The San Joaquin is California’s second-longest river, stretching 330 miles from its headwaters in the Sierra Nevada to its mouth at the Sacramento-San Joaquin Delta, the largest estuary on the west coast of North America. Its watershed comprises 38,000 square miles—nearly a fifth of the State of California. Its major tributaries—the Merced, the Tuolumne, and the Stanislaus—bring snowmelt, a precious water supply, from the Sierra Nevada to both Central Valley and coastal communities. Communities, farms, and wildlife rely upon the vital water supplies that the river delivers.
A nationally significant restoration program is underway that will re-establish water flows in sections of the San Joaquin River that have been dry for more than 60 years. Here is an unprecedented opportunity to enhance our community connection to and enjoyment of the San Joaquin River now and into the future.
The San Joaquin River Blueway will allow families and individuals who live in the San Joaquin Valley and Californians from across the state to visit and enjoy our river. Blueways weave together natural spaces surrounding bodies of water to create a corridor of recreational access and to preserve important landscapes. Blueways offer many benefits and they can be tailored to meet the needs of communities and landowners. As the San Joaquin River Blueway evolves over decades into a system of recreational and natural areas, linked by the river itself, it will offer many opportunities to enhance our quality of life. The Blueway will provide spots to go fishing, boating, swimming, hiking, biking, wildlife-watching, hunting or picnicking; places for families, neighbors, friends, church groups, youth groups, and others to gather near the river together; and outdoor classrooms where children and adults can learn about their natural, historical, and cultural river heritage.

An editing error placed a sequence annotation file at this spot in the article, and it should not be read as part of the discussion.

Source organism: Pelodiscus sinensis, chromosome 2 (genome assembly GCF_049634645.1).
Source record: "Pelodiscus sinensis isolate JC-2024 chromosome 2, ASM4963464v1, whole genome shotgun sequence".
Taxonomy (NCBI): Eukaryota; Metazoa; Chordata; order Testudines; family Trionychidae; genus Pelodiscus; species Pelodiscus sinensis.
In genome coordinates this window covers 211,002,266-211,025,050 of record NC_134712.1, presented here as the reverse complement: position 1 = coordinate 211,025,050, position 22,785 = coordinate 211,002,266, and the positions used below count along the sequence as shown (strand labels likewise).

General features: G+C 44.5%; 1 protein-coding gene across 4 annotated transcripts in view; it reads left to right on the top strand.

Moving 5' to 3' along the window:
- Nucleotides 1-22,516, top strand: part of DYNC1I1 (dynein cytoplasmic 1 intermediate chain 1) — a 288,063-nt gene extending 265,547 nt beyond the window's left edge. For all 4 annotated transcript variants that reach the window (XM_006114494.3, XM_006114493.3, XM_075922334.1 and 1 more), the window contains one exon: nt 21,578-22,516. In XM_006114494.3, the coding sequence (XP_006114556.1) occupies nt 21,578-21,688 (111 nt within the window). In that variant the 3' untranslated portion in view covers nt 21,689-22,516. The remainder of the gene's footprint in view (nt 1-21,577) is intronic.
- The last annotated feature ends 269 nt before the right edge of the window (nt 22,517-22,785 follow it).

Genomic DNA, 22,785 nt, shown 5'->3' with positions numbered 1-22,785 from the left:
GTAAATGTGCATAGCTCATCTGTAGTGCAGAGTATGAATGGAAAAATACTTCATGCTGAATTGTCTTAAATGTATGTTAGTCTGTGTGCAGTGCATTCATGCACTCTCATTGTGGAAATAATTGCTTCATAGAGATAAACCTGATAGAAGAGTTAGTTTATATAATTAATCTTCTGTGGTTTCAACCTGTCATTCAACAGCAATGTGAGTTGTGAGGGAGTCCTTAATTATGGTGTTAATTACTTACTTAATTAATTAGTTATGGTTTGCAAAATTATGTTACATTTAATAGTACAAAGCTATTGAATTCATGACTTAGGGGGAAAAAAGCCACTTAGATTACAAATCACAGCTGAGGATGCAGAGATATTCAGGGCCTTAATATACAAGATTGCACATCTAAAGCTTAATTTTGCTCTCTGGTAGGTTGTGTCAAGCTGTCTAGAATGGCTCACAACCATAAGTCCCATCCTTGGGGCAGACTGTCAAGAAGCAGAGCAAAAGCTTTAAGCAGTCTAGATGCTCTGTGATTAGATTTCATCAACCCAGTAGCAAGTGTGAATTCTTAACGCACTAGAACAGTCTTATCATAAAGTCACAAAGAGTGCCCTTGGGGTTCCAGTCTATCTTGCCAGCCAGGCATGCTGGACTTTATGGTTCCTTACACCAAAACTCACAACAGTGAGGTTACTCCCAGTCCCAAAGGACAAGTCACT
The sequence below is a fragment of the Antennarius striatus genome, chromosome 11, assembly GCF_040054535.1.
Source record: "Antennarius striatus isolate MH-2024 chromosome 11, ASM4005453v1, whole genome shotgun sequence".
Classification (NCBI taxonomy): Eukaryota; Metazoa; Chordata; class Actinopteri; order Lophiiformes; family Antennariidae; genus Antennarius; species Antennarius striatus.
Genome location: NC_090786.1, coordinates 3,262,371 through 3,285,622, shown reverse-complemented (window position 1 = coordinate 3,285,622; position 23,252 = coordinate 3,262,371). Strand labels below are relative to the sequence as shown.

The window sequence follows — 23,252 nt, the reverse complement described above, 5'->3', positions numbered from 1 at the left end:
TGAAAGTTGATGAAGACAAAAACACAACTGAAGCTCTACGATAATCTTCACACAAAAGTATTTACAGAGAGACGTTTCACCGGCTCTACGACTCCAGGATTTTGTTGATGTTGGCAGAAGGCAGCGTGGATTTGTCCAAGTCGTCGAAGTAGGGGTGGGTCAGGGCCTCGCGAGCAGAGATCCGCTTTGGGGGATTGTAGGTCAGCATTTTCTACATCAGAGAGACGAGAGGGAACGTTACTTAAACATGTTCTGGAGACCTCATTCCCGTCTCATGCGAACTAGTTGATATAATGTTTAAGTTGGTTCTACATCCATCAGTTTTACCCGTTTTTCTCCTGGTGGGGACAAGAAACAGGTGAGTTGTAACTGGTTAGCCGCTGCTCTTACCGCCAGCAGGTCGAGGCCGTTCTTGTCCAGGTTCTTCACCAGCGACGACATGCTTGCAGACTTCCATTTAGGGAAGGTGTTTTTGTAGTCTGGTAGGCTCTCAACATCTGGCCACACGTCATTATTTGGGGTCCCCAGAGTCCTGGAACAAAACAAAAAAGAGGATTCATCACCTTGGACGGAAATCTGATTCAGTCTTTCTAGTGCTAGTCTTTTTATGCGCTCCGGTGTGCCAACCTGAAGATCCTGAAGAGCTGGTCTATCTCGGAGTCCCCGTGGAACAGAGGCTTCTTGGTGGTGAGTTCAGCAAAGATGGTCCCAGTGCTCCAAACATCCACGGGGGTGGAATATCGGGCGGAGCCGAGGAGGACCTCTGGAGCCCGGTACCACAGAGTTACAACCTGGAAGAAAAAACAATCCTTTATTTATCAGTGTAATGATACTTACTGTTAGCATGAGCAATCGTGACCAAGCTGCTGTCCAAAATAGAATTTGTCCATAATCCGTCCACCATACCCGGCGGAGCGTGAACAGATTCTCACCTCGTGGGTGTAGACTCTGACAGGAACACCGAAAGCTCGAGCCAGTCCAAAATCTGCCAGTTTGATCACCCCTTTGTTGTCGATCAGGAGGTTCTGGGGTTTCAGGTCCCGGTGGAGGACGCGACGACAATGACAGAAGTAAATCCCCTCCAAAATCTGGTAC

Rivers are particularly important sanctuaries for our natural world of plants and animals, especially in dry climates. At the same time, rivers have been extremely important to the development of our country. They have invited exploration, attracted settlement, provided transportation, made electricity, supplied building materials, irrigated crops, and watered range animals. Over the past thirty years, communities across the nation have increasingly turned to their rivers as a focus for community revitalization, realizing that improvements to the health and accessibility of these waterways beautifies the built environment and strengthens the community’s social and economic fabric.
The San Joaquin River Blueway has the potential to become a nationally significant public asset, one which taps into Valley heritage and community pride to create a lasting legacy for future generations.